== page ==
13

If this team turns out to be a workaholic team, would I be risking my new job if I hold my ground and only work 40 hours a week instead of 50+? Perhaps. I haven't worked in many companies that had an "only work 40 hours" culture. In those companies where everyone worked extra, someone who chose to strictly work only 40 hours wouldn't fit in, and ...


12

Having worked in this industry for (koff, koff ...) decades, my position on such things is simple: "I'll give you my best efforts during ordinary working hours, but the rest of my life is mine." I found this out the hard way. (Long story.) "Quantity," whether we're talking about working-hours or anything else, "is not Quality." ...


12

The problem that managers have is that they are constantly in meetings. As one ends, they have to go to the next one. They rarely have any time to do any real work (but if they desperately need to do real work, they invent fake meetings to add to their calendar). You asked for a meeting. The only way your manager could fit it in was to schedule it one ...


11

You should ask your boss what the core hours policy is. An issue with working different hours to others is that you're not available for up to half the time they are working. Say you have a colleague who needs some information from you at 2.35pm. They might be working for another 4 hours, but they have to wait until the following day. If it's a time-...


10

Yes, as he is available as agreed for that time. If a store has no customers come in for two hours, the staff still get paid. If a factory breaks down for two hours, the staff still get paid. If an office fire alarm goes off and it takes two hours to clear the building, the workers still get paid.


9

You could ask your boss if they would be able to gives more than a days notice for meetings - which would be good etiquette from them anyway, especially if they're as long as you say. If meetings are scheduled in through a calendar, just block out your time you're planning on not being at work as unavailable If these meetings are setup verbally, just say ...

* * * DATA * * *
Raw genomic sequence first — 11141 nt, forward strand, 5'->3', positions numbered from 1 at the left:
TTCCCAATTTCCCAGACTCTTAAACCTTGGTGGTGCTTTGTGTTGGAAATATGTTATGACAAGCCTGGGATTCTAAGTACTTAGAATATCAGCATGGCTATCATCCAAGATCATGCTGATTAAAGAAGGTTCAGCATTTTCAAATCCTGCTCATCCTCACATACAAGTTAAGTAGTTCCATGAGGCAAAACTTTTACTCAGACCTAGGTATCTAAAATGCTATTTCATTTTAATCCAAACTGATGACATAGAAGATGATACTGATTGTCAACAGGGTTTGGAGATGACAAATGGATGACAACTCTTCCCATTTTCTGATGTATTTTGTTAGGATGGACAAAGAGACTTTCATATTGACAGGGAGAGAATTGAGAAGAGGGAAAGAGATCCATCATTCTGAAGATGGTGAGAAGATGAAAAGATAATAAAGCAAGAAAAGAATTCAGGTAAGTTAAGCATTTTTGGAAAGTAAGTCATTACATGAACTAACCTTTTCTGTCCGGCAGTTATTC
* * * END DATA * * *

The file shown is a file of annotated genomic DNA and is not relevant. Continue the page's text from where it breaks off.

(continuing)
9

He told me I caught him at a bad time and to come in an hour early to discuss it While this can be a bit strange, arranging a time and place for a meeting is perfectly normal. Is it fair? Depends on what you call fair, a lot of reasons can lead to the manager's answer, being busy, not having something particular to say. Isn't it the job of management to ...


8

Disclaimer: I don't know much about Indian culture/societal expectations, so please take this with a grain of salt. If you weren't given explicit instructions about this when you started, I would say just do what you feel comfortable with, until and unless your boss asks you to do something different. Maybe one person started doing this of their own ...


8

I suggest you create a set time when you meet with your boss on a recurring schedule (e.g. Thursdays at 10am). You'd only have to negotiate the scheduling once, rather than each time that you are to meet. Knowing what time you need to keep free well in advance means you don't have the hassle of trying to find time or move things around to accommodate each ...


8

Low Risk, But Low Upside Generally, you won't be at risk of being fired if you hold yourself to 40 hours, as long as you are meeting the job expectations within those hours. As has been noted elsewhere, working more than 40 has drastically diminished returns, so if you are unable to meet the basic work requirements in 40 hours, you probably could not meet ...